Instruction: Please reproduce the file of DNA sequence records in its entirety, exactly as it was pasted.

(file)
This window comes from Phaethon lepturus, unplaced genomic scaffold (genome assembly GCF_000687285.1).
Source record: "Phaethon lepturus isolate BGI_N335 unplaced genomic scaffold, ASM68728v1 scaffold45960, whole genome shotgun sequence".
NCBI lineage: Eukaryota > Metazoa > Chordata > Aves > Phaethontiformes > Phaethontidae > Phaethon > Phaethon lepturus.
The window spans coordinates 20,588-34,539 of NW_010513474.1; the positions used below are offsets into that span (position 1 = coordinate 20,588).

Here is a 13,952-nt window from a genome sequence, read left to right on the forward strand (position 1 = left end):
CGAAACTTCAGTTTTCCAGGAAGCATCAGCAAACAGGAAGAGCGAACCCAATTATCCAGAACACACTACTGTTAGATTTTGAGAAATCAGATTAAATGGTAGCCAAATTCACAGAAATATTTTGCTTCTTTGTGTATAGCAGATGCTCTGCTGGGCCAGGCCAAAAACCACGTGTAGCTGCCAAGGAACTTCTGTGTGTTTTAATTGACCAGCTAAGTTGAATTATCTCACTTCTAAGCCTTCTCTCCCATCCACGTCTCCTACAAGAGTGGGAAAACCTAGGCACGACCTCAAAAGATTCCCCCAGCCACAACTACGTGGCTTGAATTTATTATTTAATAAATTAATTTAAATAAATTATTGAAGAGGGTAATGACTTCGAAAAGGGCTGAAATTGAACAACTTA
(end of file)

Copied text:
This window comes from Phaethon lepturus, unplaced genomic scaffold (genome assembly GCF_000687285.1).
Source record: "Phaethon lepturus isolate BGI_N335 unplaced genomic scaffold, ASM68728v1 scaffold45960, whole genome shotgun sequence".
NCBI lineage: Eukaryota > Metazoa > Chordata > Aves > Phaethontiformes > Phaethontidae > Phaethon > Phaethon lepturus.
The window spans coordinates 20,588-34,539 of NW_010513474.1; the positions used below are offsets into that span (position 1 = coordinate 20,588).

Here is a 13,952-nt window from a genome sequence, read left to right on the forward strand (position 1 = left end):
CGAAACTTCAGTTTTCCAGGAAGCATCAGCAAACAGGAAGAGCGAACCCAATTATCCAGAACACACTACTGTTAGATTTTGAGAAATCAGATTAAATGGTAGCCAAATTCACAGAAATATTTTGCTTCTTTGTGTATAGCAGATGCTCTGCTGGGCCAGGCCAAAAACCACGTGTAGCTGCCAAGGAACTTCTGTGTGTTTTAATTGACCAGCTAAGTTGAATTATCTCACTTCTAAGCCTTCTCTCCCATCCACGTCTCCTACAAGAGTGGGAAAACCTAGGCACGACCTCAAAAGATTCCCCCAGCCACAACTACGTGGCTTGAATTTATTATTTAATAAATTAATTTAAATAAATTATTGAAGAGGGTAATGACTTCGAAAAGGGCTGAAATTGAACAACTTA